Serengeti National Park is one of the largest game reserves in Tanzania, widely considered to be Africa’s greatest wildlife reserve . Serengeti National Park 14,763 (5,700 sq miles) and raises from 3,020 feet to 6,070 feet (920 meters to 1,850 meters) above sea level. Contiguous with the plains of the Serengeti, the park is home to a breathtaking array of life. Serengeti National Park is known all over the world for a wide range of wild animals such as the " big five " (lion, leopard, African elephant, cape buffalo, and black rhinoceros) and other popular species like zebra, giraffe, hyena, cheetah, wildebeest, eland and Thomson's gazelle. The park is managed by TANAPA [ Tanzania National Park Authority ].
Landscapes in Serengeti National Park
First designated as a conservation area in 1940, Serengeti National Park is regarded as year round safari destination as it offers more or less ideal climate with an abundance of wildlife for excellent game viewing throughout the calendar year. Serengeti is home to the big five as well as the Big Nine African animals (lion, leopard, elephant, cape buffalo, and rhinoceros) along with more than 400 bird species identified in the park, many of which are migranting species and with almost 60 species being raptors. Click here to read more about Serengeti Animals and Wildlife
Great Wildebeest migration has been selected as one of the seven natural wonders of the World and takes place every year between late July to end of September, though this timing can vary somewhat due to prevailing rainfall patterns. During these months the yellow savannah is dotted black by more than 1.5 million wildebeest, zebra and antelopes that migrate from the Serengeti northwards into the Masai Mara in search of food and water, and as part of their mating and birth cycles.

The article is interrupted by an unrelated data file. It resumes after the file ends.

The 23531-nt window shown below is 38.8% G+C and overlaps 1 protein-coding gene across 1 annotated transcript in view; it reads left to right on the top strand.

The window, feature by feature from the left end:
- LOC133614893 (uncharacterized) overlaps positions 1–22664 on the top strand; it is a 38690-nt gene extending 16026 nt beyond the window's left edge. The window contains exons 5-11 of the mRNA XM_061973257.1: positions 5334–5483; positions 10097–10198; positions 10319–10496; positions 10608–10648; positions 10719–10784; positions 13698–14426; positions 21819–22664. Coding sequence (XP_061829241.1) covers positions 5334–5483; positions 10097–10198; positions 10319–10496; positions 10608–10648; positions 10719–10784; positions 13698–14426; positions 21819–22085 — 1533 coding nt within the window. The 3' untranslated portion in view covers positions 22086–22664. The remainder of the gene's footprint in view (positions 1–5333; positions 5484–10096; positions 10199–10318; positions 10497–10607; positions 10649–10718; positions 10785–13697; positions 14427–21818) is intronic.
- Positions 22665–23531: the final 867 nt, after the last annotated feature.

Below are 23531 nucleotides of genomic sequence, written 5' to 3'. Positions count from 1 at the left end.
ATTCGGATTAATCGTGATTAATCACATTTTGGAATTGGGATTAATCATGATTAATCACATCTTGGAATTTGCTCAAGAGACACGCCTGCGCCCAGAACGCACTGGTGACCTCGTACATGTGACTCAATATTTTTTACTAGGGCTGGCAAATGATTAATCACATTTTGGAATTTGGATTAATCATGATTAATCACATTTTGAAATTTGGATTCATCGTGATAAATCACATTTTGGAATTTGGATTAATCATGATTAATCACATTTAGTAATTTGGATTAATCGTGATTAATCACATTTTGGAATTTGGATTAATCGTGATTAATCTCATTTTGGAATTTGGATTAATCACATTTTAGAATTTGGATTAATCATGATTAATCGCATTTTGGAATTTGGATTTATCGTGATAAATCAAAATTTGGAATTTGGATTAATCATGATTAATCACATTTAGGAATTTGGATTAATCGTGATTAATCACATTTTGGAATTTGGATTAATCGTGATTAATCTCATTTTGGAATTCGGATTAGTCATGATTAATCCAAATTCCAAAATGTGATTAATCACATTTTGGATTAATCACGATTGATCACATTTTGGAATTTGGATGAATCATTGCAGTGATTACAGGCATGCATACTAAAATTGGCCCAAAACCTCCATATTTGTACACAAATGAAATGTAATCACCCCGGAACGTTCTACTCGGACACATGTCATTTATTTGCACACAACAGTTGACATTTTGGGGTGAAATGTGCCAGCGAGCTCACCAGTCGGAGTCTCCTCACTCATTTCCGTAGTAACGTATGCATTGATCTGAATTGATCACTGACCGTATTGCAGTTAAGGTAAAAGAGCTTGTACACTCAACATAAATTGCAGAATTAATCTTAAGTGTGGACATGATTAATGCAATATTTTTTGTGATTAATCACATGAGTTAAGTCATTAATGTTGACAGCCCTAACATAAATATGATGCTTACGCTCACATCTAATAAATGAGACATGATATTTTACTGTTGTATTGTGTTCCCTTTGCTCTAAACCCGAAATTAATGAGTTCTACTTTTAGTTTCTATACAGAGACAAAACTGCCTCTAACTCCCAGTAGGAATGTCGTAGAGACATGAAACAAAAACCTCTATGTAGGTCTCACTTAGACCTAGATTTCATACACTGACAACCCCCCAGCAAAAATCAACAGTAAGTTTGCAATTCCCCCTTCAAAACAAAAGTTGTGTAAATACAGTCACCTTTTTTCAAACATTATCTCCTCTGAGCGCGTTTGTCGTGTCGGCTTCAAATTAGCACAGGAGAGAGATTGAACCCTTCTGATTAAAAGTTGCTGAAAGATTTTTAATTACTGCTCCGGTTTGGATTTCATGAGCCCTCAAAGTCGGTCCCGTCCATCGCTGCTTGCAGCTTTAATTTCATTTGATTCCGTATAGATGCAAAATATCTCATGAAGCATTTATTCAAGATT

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Though there are many fascinating animals to be found in Serengeti, sighting the Lions is often the highlight of a safari game drive and most tourists if not all have Lions on top of their wildlife spotting check list when visiting the park. There are currently estimated to be between 3000 Lions ( including Lionesses) in the greater serengeti - Masai Mara ecosytem, to include the conservancies surrounding the core reserves. Click here to read more about Serengeti Lions.
Arguably the single most iconic tribe in Africa, the Maasai are nomadic pastrolists who traditionally make a living out of herding cattle. Originally a Nilotic ethnic group which is said to have migrated centuries ago from the semi arid Nile valley north of Lake Turkana, the Maasai inhabit the region around Serengeti and Masai Mara as well as large portions of Great Rift Valley. The Maasai have their unique nomadic culture and way of life not to mention their traditonal dress of red or brightly colored ''shukas'' or body drapes.
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MThe Serengeti stretches 14,763 (5,700 sq miles) stretching North to Kenya and bordering Lake Victoria to the West. The park is part of a much larger eco system which includes the bordering Masai Mara National Reserve, ( located south east Kenya). Serengeti covers a larger area of approximately 25,000 sq km, equivalent to 9,700 sq miles. The two major rainfall seasons typical to Tanzania also loosely apply to Serengeti, with the months from April to May and September to November seeing brief rainly spells nonetheless accompanied by hours of sunshine. The terrain in the park is typically open grassland and rolling hills, punctuated by a non-seasonal Mara River ( scene of the migration crossings) and seasonal riverlets.
‘Serengeti’ comes from the Masai word ‘siringet’, which means ‘a place where the land goes on forever’. But it’s also a place where time goes on forever. The ecosystem has barely changed at all since early man first walked here two million years ago. The landscape is a combination of nutritious grasslands and sparse woodlands: grassy areas dotted with Acacia trees, the iconic image of the Serengeti. The entire ecosystem spans 30,000 km² from north Tanzania extending to south-western Kenya.